According to a preferred embodiment, gate triggers for the MOSFETs/IGBTs are inhibited whenever the drive voltage for the MOSFETs/IGBTs falls below a pre-determined level. This reduced voltage may be due to insufficient secondary voltage resulting from a saturated transformer core or from insufficient primary voltage or even defective components. With the inclusion of readily added logic circuitry, the functionality of the invention can be extended to control more than one output that needs to be controlled at the same isolated voltage.

The foregoing and other features of the present invention are achieved by implementing a protection system that employs one or more control blocks in conjunction with a high frequency carrier transformer. The control block, in its most basic implementation, contains logic and control circuitry that inhibits low voltage gate drive pulses that could result in damage to or destruction of the MOSFETs/IGBTs in an implantable device. The control block prevents inadvertent or spurious triggering and protects the gate circuitry of the MOSFETs/IGBTs by providing a low impedance path between the gate and source of the MOSFETs/IGBTs when the devices are intended to be turned off. Additionally, it protects the MOSFETs/IGBTs from over-voltage effects by clamping the output of the gate trigger with a shunt regulator circuit.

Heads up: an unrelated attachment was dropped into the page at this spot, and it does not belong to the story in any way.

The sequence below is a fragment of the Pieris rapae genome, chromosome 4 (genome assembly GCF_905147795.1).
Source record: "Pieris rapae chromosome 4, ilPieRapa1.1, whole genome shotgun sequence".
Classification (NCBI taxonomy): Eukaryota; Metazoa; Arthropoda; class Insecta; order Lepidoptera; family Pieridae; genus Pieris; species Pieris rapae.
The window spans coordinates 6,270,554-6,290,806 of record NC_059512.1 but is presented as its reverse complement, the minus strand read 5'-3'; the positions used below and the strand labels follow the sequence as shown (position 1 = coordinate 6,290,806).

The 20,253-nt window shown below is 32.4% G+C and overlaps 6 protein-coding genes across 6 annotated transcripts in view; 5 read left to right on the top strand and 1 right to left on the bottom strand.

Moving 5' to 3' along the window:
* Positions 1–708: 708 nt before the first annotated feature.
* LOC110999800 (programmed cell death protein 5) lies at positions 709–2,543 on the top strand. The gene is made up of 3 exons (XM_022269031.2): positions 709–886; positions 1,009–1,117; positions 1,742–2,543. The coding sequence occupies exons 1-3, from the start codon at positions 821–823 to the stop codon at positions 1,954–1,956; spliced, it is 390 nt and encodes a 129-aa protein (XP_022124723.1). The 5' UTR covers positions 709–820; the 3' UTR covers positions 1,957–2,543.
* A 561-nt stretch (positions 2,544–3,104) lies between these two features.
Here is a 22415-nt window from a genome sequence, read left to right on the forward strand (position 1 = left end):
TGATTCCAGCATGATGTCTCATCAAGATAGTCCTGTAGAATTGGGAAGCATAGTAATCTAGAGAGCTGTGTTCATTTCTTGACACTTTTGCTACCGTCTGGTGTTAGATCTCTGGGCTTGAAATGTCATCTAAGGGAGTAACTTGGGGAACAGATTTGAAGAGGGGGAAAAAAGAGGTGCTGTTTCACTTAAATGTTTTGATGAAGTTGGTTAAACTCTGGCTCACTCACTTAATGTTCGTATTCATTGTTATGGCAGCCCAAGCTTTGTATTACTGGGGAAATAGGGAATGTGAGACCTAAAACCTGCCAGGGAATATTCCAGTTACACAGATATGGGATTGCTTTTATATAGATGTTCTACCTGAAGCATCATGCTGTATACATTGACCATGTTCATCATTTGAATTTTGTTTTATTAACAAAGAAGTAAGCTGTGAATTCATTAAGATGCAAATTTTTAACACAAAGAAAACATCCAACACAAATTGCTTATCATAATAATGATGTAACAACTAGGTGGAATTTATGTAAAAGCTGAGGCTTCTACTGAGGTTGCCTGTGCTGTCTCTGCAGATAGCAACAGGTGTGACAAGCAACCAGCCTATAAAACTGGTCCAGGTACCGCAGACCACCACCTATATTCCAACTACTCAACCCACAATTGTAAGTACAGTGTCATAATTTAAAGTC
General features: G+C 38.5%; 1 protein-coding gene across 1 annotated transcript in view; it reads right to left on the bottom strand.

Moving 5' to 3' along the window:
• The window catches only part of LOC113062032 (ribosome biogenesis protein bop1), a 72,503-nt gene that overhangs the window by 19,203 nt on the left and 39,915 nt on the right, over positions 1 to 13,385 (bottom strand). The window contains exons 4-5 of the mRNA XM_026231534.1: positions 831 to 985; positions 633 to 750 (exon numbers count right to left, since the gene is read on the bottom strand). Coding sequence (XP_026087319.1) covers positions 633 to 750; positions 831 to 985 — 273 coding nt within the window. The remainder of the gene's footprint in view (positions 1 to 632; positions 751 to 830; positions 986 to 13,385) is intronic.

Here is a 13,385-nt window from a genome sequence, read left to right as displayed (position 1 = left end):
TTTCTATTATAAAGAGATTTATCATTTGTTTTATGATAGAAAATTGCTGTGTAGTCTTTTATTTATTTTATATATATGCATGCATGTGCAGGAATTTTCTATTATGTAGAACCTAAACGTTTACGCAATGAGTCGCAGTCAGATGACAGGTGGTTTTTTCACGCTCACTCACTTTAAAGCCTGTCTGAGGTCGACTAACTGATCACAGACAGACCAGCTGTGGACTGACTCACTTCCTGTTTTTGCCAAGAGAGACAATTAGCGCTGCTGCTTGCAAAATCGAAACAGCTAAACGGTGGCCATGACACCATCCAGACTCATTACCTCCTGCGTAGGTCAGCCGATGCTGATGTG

The control block is readily produced in a typical 2 □m N-well CMOS process. This technology also includes bipolar transistors, isolated vertical npn transistors and substrate vertical pnp transistors.

Briefly, the operation of the circuit may be summarized as follows: A pulse-code modulated 2 MHz square wave is applied to the primary of a high frequency isolation transformer. The transformer is equipped with a magnetic core to enhance the primary-to-secondary coupling. The output of the secondary is half-wave rectified and is used to pulse-charge a capacitor. During the initial application of the square wave to the transformer primary, the logic circuitry, powered by a voltage derived from rectified secondary output, goes through a transient reset operation to ensure that all logic values are in well-defined states.